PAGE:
The good, the bad and the ugly

The good.

Well that’s a tough one. I struggle to remember good things so I think that’s why writing is sooo important to me, it’s my way to record both the suffering and the joys in my life so I can look back on them when depression paints a dark mist over every happy memory and I struggle to recall even the feeling of a smile, let alone make one appear on my face.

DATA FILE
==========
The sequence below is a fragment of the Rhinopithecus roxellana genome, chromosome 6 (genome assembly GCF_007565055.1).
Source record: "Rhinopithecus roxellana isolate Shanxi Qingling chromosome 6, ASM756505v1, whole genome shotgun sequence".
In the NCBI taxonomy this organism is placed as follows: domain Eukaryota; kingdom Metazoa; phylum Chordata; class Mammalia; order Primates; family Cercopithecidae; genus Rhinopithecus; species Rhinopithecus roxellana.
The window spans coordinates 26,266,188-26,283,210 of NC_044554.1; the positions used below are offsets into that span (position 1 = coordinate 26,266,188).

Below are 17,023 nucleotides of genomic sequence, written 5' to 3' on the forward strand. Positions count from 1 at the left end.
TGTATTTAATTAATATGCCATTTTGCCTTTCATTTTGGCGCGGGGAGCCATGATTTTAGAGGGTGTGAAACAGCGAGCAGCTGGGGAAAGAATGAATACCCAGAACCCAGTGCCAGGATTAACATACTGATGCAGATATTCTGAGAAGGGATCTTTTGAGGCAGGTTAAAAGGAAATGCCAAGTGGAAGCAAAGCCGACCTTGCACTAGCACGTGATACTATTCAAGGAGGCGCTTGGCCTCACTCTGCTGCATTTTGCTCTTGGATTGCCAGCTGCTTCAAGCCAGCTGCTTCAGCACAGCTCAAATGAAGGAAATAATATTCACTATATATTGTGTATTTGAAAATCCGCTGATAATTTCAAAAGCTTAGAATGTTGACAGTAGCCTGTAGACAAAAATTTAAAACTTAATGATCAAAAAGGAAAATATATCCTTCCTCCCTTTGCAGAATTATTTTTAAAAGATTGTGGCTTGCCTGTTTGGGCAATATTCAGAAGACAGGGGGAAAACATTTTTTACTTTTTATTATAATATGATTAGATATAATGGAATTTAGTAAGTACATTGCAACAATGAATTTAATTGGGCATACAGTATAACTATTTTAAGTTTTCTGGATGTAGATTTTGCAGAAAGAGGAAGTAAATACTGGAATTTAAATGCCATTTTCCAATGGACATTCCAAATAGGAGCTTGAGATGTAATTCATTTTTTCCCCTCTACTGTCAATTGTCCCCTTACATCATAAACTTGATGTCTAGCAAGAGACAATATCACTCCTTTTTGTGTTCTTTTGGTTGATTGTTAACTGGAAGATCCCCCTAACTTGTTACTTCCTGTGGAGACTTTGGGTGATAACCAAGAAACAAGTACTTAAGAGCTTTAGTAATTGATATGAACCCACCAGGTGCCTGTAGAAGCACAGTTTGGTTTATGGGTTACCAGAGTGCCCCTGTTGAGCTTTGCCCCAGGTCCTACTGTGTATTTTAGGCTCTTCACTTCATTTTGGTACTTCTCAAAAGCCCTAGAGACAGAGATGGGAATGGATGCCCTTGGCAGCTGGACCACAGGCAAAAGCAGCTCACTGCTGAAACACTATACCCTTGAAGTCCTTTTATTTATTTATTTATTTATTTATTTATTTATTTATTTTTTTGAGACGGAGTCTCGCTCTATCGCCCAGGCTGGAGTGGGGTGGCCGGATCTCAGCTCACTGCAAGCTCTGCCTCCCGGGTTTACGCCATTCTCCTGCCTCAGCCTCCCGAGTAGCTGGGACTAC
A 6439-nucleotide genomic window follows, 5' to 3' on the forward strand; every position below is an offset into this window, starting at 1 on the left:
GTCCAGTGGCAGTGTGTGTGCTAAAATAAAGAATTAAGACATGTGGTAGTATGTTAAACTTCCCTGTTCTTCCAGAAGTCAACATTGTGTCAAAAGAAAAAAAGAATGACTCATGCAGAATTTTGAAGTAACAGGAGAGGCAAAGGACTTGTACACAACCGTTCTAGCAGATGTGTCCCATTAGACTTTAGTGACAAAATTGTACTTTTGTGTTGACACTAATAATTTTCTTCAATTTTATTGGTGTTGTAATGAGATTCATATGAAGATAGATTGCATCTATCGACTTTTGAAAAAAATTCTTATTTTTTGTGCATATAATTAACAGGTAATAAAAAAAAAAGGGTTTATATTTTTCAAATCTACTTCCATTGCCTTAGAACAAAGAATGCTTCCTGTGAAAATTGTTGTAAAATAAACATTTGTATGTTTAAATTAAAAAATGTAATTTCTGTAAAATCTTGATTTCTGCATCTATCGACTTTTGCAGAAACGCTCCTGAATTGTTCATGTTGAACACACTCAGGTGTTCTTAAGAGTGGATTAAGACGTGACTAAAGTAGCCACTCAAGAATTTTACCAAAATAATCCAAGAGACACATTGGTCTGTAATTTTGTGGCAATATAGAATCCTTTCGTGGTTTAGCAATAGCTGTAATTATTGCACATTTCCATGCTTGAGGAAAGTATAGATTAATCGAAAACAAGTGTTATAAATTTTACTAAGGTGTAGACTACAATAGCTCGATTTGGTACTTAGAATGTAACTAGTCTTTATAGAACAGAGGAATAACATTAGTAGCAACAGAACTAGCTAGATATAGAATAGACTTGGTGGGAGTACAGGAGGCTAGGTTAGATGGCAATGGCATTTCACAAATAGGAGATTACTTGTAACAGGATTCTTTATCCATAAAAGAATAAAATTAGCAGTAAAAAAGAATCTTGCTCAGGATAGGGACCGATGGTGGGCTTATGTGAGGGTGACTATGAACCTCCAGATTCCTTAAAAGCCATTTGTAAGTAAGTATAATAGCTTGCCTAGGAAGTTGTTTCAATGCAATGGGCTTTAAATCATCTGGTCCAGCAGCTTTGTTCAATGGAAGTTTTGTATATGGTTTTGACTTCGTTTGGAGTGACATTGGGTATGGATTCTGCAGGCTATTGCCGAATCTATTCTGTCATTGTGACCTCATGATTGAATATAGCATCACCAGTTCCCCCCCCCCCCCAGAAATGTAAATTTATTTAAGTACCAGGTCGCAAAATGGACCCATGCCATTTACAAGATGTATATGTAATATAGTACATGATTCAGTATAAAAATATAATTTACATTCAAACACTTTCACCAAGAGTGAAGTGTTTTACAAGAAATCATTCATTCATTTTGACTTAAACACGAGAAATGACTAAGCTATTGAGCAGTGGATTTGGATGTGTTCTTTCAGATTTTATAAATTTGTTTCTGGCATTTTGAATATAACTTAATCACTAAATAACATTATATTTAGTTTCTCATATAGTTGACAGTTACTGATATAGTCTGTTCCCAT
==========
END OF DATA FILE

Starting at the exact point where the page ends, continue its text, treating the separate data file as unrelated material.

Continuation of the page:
The good things in my life are Alun and my friends. Al has such a good heart and he’s my favourite person in the whole world. As all husbands should be, no? I also love my friends sooo much. They are the good in the world. I love them each truly, madly, and deeply. I would do anything for them. Will I turn up to their social gathering? Probably not…but I will send them uber eats so they don’t have to cook when they’ve had a rough day, I will book in a cleaner when they feel overwhelmed with tasks and need a rest on a weekend, I will get flowers delivered to them when they’re heartbroken and I will always make time to listen – for hours if they need it with no interruptions – whenever they want. I will hold their hand, rub their back, take their side and be furious at anyone who hurts them and genuinely overjoyed when something makes them happy. That’s the type of friend I am…and God has blessed me with the best people in the world to be my friends.